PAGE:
We've recently launched a new resource - The State of Singaporean Browsing 2018, a culmination of 6 months' worth of data done through an analysis of over 2.8 million users. The Singaporean market analysis looked at things like brand share, platform share, device breakdowns, screen resolution, screen sizes, and also average device costs. Find out below how such data could prove useful for marketers and developers alike in driving a great Mobile-first strategy.
Why developers need to understand their mobile audience.
Mobile traffic makes up a large percentage of all web traffic. As such, marketers should know better than to let users squint at their screens when they need to access information on websites. What other considerations should marketers keep in mind when designing and developing for mobile-first users?
1. We should be past "optimising" and instead "prioritising".
This is how web development still largely works today: pages are first built on and around desktop visitors and experiences, then people start thinking about how to fit that content into a smaller screen. This is evident with every major web-page builder or platform (WordPress, Wix, Squarespace, Weebly, and more) that presents users with desktop-first page editors, before offering users the option to translate desktop web designs into their mobile versions.
We question the efficacy of such a process, as there are obvious limitations and constraints with translating content and visuals from a 14-inch desktop screen into a 6-inch mobile one. Google itself is moving to a mobile-first indexing that will rank pages based on the mobile experience of a website over its' desktop counterpart.
...mobile pages should be given due time and thought when it comes to development.
This is why we believe that mobile pages should be given due time and thought when it comes to development. To build experiences fitting of your mobile audience, find out what the average screen size your users visit your pages on, and build around that.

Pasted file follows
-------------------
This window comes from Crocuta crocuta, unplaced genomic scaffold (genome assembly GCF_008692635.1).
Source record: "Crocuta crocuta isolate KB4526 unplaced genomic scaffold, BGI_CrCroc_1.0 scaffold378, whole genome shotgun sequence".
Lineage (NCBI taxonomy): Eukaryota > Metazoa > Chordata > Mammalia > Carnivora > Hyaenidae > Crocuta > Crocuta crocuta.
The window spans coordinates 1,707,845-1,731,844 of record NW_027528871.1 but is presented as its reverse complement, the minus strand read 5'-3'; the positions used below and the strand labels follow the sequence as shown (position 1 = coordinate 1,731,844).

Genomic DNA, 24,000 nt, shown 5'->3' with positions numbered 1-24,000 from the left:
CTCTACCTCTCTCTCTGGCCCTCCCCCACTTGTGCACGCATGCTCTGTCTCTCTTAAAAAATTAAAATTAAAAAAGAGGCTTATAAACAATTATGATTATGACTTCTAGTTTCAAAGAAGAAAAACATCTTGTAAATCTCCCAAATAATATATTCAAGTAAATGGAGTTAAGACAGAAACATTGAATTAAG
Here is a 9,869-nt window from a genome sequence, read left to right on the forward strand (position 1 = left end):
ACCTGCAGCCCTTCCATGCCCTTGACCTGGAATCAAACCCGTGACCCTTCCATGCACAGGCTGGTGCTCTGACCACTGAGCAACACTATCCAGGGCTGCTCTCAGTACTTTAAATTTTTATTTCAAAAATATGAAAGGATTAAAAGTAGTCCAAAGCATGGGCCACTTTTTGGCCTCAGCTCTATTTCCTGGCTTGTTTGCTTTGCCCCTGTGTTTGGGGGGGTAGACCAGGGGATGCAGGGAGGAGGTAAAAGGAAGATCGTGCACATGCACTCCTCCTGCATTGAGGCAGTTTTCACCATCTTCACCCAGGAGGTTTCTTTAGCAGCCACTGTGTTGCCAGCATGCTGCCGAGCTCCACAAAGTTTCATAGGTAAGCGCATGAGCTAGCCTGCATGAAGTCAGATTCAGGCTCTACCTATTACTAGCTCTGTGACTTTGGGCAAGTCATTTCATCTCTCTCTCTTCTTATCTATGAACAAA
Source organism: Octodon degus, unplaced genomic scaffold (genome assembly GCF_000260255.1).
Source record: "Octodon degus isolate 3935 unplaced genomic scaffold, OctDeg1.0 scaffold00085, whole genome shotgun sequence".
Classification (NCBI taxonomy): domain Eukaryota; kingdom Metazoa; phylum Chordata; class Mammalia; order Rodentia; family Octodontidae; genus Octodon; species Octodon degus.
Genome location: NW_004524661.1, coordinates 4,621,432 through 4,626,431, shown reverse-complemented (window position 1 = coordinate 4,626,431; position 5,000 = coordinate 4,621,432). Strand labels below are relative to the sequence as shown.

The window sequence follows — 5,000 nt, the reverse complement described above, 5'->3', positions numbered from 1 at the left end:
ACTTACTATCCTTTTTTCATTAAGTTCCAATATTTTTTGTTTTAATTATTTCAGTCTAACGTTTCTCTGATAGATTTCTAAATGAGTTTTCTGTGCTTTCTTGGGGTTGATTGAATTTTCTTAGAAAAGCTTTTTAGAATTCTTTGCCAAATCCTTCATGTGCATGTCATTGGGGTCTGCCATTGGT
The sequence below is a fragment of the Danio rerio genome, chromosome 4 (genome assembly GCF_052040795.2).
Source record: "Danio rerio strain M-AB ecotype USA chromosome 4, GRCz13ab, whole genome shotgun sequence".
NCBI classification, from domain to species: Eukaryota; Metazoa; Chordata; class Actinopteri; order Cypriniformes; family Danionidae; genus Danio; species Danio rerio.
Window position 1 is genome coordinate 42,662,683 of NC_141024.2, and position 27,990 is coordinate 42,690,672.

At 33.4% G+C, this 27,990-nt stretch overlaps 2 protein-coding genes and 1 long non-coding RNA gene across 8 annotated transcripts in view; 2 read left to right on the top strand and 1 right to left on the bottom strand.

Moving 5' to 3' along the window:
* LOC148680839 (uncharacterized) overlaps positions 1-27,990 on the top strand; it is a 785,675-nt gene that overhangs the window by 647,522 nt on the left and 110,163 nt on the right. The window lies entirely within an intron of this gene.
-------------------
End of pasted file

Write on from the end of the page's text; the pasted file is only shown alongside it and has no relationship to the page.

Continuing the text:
2. Getting your (development) priorities in order.
In today's mobile era, device fragmentation is pervasive. That's why developers should understand the various devices from which users access information. Will the page be blocked by a notch on the device? Will the header be cut off because of limited screen real estate? Does it render correctly on the device from which it is loaded?
The different mobile app design considerations can prove to be a challenge to development teams with limited resources. Understanding your demographic data gives you an order of priority in terms of what devices you should absolutely build and test for. While it can be a challenge to ensure flawless experience for every mobile visitor, you can start by knowing which devices are most used to access your digital properties. 74% of mobile customers will return to a mobile-friendly site in the future and 67% are more likely to purchase a product or service from a mobile-optimised site than from one that isn't.
In short, when building your completed page, prioritise the best possible user experience around an average screen size of your traffic data. When testing, test on the most used devices from which your app or page is accessed. Do likewise whenever you make gradual updates and changes to your digital property.
What can marketers make of our mobile insights.
Data comes in all shapes and forms, and some argue that marketers have too much data than they know what to do with. This begs the question: how can marketers actually make use of mobile browsing data to help in their marketing campaigns or strategy?
1. Make deductions of your audience from the device they use.
There is rather a specific type of user who will buy a phone upwards of $999. They could be power users, perhaps enthusiasts, or maybe someone with high disposable income. Likewise for buyers of sub $200 devices. These users tend to be more price-sensitive, may not value technology as much, or may see mobile devices as not integral to their work or life. Such segmentation of users based on their mobile device of choice, could give you an insight into your audience demography and even psychography.
...segmentation of users based on their mobile device of choice,
could give you an insight into your audience demography.
This could help you then profile your audience type, and build out possible personas from which to launch campaigns aimed at growing your existing audience.
2. Predict trends that give insight to your campaigns.
Marketers are increasingly expected to understand where the market is headed. As such, you should be monitoring insights and data available in the market, and looking at patterns of growth and decline. Insights into the industry will help you spot trends as they happen, giving you windows of opportunity not only to act on emerging trends, but also conquer largely uncontested territories in the market.
Download the exclusive resource on Singapore browsing statistics 2018 - with a focus on mobile data, to find out how you can build your own mobile-first strategy today.